Numerous small, natural and human triggered dry loose avalanches (sluffs) were observed this week in much of the terrain at hatcher pass.
Few, small, isolated natural and human triggered soft slabs and wind slabs were observed this week.
|Signal Word||Size (D scale)||Simple Descriptor|
|Small||1||Unlikely to bury a person|
|Large||2||Can bury a person|
|Very Large||3||Can destroy a house|
|Historic||4 & 5||Can destroy part or all of a village|
Dry loose sluffs will be possible to human trigger today only on slopes 40° and steeper, on all aspects, at all elevations. HP received 4″ of new snow on 2/10-11, adding to last weeks 6-10″ of low density snow. This snow combined with old weak facets (Square Pow) will increase the size and consequence of any sluff. Terrain choice and sluff management will be integral to not getting caught or tweaking a knee today. Unfortunately, despite the increasing snow coverage, nearly everyone is still hitting rocks. We are continuing to dial it back a notch due to these hazards.
Some small natural loose dry avalanche activity is possible on south to west aspects at all elevations, on steep slopes with direct solar gain. These will be more likely near rock bands where dark rocks absorb heat from the sun and melt nearby snow, triggering loose dry avalanches.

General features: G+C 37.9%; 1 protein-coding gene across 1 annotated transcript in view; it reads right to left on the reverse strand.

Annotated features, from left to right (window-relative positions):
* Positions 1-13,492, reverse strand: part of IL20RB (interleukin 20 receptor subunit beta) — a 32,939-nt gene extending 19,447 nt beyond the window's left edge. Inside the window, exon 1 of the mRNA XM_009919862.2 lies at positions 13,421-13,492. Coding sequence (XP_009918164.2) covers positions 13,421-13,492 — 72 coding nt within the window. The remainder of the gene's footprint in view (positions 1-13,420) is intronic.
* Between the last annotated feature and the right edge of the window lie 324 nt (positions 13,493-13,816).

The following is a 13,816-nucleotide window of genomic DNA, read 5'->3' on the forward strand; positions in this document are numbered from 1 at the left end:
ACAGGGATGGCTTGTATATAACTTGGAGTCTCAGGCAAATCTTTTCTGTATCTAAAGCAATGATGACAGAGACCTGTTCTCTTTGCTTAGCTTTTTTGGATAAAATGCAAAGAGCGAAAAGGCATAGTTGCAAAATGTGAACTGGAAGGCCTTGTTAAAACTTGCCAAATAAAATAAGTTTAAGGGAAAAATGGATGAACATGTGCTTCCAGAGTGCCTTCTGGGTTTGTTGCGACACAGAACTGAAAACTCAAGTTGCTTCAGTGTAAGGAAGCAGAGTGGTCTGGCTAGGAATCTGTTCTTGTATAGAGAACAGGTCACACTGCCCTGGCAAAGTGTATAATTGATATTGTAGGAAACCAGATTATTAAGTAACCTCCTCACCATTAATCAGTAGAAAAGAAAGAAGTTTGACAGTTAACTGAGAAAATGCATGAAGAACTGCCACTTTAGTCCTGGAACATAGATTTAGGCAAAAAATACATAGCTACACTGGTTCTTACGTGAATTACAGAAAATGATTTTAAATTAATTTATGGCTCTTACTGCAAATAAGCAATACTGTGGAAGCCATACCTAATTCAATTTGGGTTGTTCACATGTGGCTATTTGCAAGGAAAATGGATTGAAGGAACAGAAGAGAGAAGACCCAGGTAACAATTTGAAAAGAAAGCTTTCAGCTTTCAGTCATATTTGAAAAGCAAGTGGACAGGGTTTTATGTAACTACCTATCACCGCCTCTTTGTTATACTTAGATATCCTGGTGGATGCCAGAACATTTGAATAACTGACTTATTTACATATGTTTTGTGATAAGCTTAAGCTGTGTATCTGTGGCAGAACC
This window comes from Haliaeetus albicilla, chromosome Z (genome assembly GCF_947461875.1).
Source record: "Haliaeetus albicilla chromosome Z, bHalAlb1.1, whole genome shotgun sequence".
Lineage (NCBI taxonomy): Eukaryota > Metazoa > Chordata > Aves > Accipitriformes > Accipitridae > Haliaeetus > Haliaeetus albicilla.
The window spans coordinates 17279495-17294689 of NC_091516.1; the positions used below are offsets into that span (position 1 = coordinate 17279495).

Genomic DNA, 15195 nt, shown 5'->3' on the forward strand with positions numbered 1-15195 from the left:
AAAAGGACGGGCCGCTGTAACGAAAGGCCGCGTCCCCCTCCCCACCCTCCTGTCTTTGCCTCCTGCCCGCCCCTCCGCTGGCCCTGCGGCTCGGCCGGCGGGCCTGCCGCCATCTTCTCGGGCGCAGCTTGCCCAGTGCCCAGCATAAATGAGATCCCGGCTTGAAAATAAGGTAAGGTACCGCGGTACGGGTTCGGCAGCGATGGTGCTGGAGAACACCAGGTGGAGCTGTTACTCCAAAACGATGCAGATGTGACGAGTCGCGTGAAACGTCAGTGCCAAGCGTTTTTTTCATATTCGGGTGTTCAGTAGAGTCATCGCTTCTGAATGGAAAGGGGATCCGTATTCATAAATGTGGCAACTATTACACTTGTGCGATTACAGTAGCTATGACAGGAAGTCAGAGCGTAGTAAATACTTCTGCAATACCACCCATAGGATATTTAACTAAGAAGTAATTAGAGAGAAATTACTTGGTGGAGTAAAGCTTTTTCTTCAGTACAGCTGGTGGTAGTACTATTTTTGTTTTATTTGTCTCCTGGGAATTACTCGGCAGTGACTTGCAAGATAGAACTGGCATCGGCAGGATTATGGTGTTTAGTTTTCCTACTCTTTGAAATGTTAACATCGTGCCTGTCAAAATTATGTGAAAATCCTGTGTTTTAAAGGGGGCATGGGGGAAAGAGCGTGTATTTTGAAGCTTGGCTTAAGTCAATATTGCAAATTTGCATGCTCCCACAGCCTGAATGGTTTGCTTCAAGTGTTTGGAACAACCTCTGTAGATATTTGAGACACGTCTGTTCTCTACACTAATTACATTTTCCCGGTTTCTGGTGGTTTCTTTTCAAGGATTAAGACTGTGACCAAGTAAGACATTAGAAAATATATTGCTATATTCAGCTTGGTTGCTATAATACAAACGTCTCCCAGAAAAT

Small, isolated persistent slabs 0.5-2 feet deep may be possible to human trigger in upper elevation terrain on aspects where wind effected, stiff snow at ridge tops and on cross loaded features exists. Anywhere you encounter stiff snow, you can be assured it is sitting on weak facets, a potential set up for slab release. Stiff, smooth, hollow snow over weaker snow, combined with cracking or collapsing is a red flag for this problem.
New snow totals Feb 7th -11th:
Independence Mine: 4″ of new snow
Temperatures at 4500′ since 2/11 have warmed from the teens into the lower 20º’sF. Its 19°F at Marmot, 18°F at Independence Mine, and 5°F with clear skies at the Palmer Airport this morning at 6am. For today the Rec Forecast is calling for inversion with warmer temps up high, possibly reaching 29°F at 3000′ this afternoon with a temp of 22°F at 1000′, however models seem to be indicating slightly cooler temperatures by a few degrees.
Calm winds have persisted along with clear skies since 2/11, and today is no different. However we are looking at a pattern change starting Monday as the Yukon high pressure migrates southward and allows for low pressure systems to enter southcentral from the Bering. We may see some clouds as early as tomorrow with the next chance for snow Monday night into Tuesday.
Marmot 4500′ Last 24 hours
NWS Rec Forecast here.
NWS point forecast here.
State Parks Snow Report and Motorized Access information here.